On the other hand, this distrust itself has provoked a substantial section of farmer unions to come forward to show solidarity with some of the previous agitations and democratic movements which the BJP machinery had painted as either “anti-national”, or “urban naxal-led”, but which they think have been the result of Modi government’s similar “authoritarian” attitude.
In fact, the largest farmers union among the 32 such associations which are leading the farmers’ agitation, BKU (Ekta-Ugrahan), feels that it is time that all democratic forces come together and that the movement has to become as inclusive as possible without losing the primacy of its original demands.
Ever since a section of farmers’ unions have made this larger democratic appeal to show, and also seek, support from other protesting groups, a significant number of commentators feel that this may dilute the original character of the movement.
However, the farmers’ unions do not feel so. While only some unions may have come in open support for political prisoners and other agitations, the others who have not openly said so too believe that the Centre is “authoritarian”, and would agree on the point of how dissent is being systematically crushed by the Modi-led government.
It is precisely because of this coming-together of ideologically-competing organisations that farmers’ agitation has had a visible impact. Any farmer leader camping at the Delhi borders would tell you that they are not bothered with such criticism as they have been consistent in their demands, and have come prepared for a long haul. “The government has been trying to malign us, and will do so in the future” is a constant refrain among farmer leaders.
Moreover, commentators seem to ignore that protest movements are rooted centrally in emotion. Anyone with even a slight familiarity with protest movements would know that protests are not homogenous, and most of them emerge out of deep emotional anguish when stakeholders are pushed to the wall. Organising movements are definitely not like contesting elections in which political parties strategise in each and every constituency according to its demographic make-up, caste calculations, and winnability of candidates. These factors rarely impact the progress of protest movements.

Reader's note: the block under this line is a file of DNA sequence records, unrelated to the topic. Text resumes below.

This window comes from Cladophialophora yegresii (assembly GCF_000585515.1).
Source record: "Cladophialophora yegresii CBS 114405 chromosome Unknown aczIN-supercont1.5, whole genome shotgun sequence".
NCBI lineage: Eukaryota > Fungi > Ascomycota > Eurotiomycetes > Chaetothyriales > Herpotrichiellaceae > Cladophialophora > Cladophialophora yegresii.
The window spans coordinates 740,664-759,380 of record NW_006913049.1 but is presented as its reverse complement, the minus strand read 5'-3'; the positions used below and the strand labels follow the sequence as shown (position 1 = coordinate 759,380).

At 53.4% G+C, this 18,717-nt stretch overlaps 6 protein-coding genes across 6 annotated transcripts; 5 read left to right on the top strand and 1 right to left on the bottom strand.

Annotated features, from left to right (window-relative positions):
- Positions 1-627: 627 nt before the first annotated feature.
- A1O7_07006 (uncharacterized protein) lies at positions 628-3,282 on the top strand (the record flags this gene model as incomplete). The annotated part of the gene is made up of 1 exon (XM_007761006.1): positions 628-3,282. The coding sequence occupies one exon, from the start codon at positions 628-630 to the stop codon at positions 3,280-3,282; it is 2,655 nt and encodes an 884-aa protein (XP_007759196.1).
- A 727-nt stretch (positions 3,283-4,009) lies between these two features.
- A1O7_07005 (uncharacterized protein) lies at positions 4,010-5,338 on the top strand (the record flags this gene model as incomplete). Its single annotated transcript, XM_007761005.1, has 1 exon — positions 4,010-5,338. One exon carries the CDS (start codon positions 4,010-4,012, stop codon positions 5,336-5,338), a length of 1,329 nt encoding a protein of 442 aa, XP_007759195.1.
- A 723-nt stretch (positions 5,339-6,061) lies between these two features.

In fact, organised agitations often become a common pad for different groups, identities, and individuals – who have often competed with each other, both ideologically and otherwise. The ongoing farmers’ movement against allegedly pro-corporate farm laws has become one such example of how organisations across the ideological spectrum – from Left to Right – have come together to resist what all of them commonly see as the Modi government’s biggest strike on the state-protected agricultural system.
“Modi ji had said he will double farmers’ incomes. He said he will implement [M.S.] Swaminathan commission’s report. Did it happen? Why should we believe him,” a farmer told The Wire at Tikri border.
“Our lands are under attack. We will die saving them,” said another.
“Even if we have to sit here [Delhi border] until 2024, we will not budge. It is a fight for justice,” said another middle-aged farmer.
“I have come back from New Zealand to support my family members in the protest. We can’t let corporations control our land,” said a young lad at Tikri border.
“Apni kamaai, apni zameen (Our income, our land),” read one poster at a farmers’ camp.
“Aaj zameen, kal insaan (It is our land under attack today, tomorrow it will be us),” a farmer from Patiala told The Wire.
“We are farmers. Don’t call us terrorists,” read one placard addressed to “Godi media”.
Emotional responses pervade the air at Delhi borders. The more one meets people there, the more one hears such outbursts of deep anger against the government.
Yet, the movement is not devoid of strategy. That so many farmer groups – all active in different regions with different social contexts – could find a common agenda in the movement, and have largely stuck to that middle ground, reflects its effectiveness. The BJP will have to deal with this emotional unity in the farmers’ movement before it pulls another trick to put it down.